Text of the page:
Martin Zwilling has posted some good tips on creating your investor pitch in his Startup Professionals Musings blog piece “Limit an Investor Pitch to 10 Pages and 10 Minutes“.  His list of topics covers all of the basics, and if you nailed each one of them, at a minimum you would have a concise and informative pitch deck.  Zwilling gives short descriptions and questions you should answer for each topic that create a good roadmap, particularly for a first time entrepreneur who may not be certain what information to include or how to present it.  A few of his suggestions that I thought had particularly useful commentary are below.  Note that Zwilling sticks to his “shorter is better” philosophy in his post.

  • Problem and market need. Give the “elevator pitch” for your startup. Explain in analogies your mother could understand, and quantify the “cost-of-pain” in dollars or time. Fuzzy terms like “not user-oriented” or “too expensive” are not helpful.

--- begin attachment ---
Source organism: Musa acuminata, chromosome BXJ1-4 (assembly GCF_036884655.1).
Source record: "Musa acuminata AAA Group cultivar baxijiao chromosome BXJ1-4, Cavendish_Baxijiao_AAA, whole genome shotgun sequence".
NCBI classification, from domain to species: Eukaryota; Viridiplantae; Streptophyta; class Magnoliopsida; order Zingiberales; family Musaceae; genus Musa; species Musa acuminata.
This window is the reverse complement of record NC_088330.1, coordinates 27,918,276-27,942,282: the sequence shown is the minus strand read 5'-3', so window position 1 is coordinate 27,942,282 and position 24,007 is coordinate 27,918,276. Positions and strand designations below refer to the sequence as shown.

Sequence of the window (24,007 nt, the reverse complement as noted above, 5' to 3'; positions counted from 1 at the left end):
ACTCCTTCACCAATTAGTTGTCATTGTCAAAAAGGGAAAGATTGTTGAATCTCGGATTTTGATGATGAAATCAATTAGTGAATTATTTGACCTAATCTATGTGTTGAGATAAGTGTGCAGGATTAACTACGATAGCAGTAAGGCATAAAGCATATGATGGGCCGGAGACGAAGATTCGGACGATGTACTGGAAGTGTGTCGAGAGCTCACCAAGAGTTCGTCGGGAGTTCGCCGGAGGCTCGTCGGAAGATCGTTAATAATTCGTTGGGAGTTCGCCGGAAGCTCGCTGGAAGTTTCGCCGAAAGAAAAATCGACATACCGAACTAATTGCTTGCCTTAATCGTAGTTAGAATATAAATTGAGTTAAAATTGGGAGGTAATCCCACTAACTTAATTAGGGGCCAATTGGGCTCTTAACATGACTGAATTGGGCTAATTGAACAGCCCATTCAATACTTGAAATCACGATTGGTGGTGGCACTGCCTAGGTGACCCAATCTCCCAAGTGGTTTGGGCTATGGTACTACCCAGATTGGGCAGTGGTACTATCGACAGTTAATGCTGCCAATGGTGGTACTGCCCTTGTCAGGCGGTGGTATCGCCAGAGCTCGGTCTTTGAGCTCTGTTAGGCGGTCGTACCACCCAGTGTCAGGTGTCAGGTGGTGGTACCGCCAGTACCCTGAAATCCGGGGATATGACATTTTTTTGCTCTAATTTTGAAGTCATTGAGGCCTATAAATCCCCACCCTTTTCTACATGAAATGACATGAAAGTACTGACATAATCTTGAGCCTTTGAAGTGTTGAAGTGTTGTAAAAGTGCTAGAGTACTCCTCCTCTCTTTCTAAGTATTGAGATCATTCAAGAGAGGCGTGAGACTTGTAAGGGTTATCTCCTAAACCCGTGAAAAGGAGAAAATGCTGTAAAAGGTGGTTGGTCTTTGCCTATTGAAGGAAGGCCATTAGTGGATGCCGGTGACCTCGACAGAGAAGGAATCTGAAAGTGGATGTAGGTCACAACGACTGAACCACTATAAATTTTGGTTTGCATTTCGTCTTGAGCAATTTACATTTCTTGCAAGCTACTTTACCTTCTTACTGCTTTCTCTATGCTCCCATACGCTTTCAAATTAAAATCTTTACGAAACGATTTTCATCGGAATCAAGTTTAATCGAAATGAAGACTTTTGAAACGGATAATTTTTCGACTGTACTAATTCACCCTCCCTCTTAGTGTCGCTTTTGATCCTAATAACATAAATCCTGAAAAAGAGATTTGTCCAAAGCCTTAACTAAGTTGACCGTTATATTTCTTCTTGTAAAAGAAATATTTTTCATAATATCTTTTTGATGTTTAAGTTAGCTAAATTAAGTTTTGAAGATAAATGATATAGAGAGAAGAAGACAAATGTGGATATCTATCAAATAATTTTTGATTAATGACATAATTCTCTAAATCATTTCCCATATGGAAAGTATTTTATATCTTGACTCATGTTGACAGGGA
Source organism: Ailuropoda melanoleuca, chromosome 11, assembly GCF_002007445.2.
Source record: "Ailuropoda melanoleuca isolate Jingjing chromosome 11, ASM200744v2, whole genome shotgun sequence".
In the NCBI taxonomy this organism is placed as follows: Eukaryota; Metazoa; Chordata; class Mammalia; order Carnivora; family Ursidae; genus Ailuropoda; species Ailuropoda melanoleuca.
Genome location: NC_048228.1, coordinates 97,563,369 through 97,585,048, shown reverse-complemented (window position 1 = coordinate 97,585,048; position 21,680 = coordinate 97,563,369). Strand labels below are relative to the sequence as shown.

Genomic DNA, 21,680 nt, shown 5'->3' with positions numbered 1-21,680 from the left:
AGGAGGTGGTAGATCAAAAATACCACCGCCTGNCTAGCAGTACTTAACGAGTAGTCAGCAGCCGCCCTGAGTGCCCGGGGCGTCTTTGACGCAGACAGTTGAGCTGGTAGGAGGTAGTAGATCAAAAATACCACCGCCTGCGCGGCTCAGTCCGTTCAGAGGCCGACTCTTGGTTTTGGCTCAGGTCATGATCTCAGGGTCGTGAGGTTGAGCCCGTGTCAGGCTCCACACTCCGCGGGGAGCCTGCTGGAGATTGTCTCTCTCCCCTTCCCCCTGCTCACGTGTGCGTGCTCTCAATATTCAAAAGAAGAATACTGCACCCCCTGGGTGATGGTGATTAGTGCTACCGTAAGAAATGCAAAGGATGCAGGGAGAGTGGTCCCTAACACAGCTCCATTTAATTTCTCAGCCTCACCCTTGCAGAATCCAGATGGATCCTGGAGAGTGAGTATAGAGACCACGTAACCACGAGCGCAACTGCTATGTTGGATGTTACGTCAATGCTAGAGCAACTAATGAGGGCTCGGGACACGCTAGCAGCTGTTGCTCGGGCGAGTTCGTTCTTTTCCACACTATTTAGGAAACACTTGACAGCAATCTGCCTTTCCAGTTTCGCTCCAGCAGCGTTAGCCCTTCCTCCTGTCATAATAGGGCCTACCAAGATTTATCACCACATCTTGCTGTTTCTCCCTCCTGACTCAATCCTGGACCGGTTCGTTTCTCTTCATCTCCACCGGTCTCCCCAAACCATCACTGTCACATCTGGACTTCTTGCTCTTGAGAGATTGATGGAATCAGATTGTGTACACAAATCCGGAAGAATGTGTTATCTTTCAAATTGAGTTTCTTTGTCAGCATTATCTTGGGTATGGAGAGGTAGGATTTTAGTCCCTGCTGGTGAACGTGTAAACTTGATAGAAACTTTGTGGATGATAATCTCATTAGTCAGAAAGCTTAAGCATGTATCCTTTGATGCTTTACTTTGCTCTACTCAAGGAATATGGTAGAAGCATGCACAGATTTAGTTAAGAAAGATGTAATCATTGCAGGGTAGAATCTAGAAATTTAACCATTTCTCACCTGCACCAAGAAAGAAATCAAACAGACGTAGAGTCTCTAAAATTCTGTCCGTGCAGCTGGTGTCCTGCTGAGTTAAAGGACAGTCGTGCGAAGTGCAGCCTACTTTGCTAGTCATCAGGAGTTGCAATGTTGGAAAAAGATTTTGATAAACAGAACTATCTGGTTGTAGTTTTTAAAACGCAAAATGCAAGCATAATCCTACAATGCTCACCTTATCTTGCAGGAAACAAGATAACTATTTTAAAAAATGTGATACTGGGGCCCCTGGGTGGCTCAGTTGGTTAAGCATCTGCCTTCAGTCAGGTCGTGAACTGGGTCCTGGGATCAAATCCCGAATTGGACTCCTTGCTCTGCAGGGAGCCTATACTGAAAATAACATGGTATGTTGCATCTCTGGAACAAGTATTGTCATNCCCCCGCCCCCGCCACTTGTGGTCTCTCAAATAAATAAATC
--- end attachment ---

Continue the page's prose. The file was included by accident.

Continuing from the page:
• Business model.  Explain how you will make money and who pays you (real customer). In this section, you need to be passionate about recurring revenue, profit margin, and volume growth. Implicit in this is the go-to-market strategy.
  • Marketing, sales, and partners. Describe marketing strategy, sales plan, licensing, and partnership plans. Here is also a good place for a rollout timeline with key milestones. Make sure your marketing budget matches the scope of your plan.

If you decide to take this approach, I suggest you create some more detailed slides on various topics, particularly the description of your product/technology, your proposed business model, and how your marketing/sales efforts will enable you to meet your financial projections.  You can refer to these additional slides when you get into a deeper discussion with a potential investor.  Once you have their interest, you can afford to take a little more space and time to walk through the various aspects of your business.